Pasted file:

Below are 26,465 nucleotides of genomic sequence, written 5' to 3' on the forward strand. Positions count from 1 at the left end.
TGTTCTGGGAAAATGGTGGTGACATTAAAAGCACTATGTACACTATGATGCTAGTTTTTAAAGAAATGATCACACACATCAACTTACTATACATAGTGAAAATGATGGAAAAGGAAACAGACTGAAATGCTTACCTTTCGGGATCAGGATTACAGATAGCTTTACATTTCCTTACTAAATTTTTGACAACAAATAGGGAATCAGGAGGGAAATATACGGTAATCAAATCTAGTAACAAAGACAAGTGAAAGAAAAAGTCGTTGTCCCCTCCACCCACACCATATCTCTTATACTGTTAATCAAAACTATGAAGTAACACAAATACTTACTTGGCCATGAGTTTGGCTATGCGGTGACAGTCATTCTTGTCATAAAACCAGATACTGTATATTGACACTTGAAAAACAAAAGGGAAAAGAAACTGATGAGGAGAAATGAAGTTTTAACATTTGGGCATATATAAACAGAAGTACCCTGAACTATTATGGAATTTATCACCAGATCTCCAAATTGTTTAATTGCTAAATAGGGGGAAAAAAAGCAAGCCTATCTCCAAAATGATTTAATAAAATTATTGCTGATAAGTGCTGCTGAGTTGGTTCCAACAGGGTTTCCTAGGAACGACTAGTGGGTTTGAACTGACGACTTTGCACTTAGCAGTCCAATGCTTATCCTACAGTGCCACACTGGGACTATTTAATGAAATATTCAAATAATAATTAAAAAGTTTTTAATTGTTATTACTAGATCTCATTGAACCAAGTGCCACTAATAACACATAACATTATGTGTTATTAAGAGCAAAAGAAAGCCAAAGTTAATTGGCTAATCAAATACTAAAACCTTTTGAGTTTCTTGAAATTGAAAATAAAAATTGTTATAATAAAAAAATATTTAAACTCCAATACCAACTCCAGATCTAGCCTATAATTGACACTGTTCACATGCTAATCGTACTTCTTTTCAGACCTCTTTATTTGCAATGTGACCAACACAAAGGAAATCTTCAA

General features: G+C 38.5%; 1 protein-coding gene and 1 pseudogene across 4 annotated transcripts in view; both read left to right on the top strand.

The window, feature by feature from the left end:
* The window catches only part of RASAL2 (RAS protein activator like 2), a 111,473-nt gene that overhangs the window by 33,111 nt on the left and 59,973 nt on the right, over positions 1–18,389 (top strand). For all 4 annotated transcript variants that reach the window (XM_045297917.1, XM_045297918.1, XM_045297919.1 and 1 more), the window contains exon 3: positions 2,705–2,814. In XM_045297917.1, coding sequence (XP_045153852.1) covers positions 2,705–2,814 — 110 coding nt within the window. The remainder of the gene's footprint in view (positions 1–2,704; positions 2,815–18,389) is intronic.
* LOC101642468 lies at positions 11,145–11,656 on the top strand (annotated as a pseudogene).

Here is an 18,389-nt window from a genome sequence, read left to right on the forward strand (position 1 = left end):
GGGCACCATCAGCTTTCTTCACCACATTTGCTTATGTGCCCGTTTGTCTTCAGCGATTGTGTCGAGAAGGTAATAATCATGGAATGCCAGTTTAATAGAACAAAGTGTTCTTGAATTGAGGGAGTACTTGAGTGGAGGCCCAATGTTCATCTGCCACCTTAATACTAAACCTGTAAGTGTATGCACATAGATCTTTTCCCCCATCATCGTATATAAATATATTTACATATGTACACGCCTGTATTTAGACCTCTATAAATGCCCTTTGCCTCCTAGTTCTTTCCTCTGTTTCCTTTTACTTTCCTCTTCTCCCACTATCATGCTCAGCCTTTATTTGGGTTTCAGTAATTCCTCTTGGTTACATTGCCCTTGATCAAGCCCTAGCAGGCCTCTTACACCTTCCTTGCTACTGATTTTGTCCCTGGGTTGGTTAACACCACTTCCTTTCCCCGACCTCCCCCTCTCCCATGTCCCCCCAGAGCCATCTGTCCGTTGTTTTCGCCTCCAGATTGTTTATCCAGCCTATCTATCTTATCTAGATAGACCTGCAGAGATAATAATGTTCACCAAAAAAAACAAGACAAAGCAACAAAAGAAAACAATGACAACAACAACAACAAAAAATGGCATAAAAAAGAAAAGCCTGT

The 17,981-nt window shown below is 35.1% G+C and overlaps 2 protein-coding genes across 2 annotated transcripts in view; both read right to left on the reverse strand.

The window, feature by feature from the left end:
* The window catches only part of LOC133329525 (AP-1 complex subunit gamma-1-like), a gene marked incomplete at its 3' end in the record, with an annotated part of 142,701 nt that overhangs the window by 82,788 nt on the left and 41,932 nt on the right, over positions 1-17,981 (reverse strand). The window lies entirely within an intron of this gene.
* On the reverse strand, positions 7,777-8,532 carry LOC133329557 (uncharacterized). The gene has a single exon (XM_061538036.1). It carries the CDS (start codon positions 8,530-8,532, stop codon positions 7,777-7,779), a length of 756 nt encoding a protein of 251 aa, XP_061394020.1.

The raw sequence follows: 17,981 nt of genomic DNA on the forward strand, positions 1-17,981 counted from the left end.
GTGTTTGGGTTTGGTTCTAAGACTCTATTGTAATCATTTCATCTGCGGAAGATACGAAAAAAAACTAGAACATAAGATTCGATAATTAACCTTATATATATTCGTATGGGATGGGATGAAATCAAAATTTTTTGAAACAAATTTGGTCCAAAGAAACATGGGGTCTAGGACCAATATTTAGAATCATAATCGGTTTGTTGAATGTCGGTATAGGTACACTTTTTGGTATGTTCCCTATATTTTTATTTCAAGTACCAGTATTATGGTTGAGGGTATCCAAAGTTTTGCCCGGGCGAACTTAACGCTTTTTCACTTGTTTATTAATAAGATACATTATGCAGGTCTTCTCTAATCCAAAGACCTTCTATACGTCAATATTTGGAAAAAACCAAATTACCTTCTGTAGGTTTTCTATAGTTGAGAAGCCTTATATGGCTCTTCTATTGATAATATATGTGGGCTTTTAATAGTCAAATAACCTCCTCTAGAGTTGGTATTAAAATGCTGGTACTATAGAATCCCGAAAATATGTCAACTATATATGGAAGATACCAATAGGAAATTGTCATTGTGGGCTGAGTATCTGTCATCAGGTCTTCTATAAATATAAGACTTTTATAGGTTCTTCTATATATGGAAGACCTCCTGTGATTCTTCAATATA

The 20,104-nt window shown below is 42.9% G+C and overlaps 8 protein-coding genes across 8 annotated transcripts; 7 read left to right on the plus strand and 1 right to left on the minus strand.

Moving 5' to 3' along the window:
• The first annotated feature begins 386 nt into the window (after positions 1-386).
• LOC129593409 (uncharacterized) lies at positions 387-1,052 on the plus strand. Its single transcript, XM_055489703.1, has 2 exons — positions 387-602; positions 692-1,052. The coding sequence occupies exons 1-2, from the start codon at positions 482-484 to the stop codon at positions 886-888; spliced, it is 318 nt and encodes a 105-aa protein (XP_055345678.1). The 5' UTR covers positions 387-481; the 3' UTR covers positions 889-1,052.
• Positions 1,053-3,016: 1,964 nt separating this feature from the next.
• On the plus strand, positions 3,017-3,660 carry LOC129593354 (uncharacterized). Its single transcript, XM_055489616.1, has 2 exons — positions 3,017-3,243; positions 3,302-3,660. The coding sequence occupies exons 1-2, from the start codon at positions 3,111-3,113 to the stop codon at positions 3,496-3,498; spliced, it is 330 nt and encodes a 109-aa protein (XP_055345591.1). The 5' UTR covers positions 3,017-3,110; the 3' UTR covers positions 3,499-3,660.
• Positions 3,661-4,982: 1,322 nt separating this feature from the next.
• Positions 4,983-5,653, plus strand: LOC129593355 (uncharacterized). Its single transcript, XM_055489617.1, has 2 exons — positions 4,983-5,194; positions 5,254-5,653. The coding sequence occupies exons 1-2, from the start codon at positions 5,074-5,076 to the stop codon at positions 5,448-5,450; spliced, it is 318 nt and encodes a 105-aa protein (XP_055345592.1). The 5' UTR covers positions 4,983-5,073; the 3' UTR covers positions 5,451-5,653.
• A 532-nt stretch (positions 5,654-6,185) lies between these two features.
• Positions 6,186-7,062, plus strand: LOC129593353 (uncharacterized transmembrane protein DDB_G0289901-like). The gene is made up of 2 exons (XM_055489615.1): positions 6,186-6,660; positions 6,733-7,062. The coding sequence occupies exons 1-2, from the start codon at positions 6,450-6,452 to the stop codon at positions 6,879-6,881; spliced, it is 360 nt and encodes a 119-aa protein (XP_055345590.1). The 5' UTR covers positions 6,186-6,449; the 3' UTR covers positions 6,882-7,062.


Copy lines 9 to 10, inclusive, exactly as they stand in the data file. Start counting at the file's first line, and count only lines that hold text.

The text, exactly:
The 17,981-nt window shown below is 35.1% G+C and overlaps 2 protein-coding genes across 2 annotated transcripts in view; both read right to left on the reverse strand.

The window, feature by feature from the left end: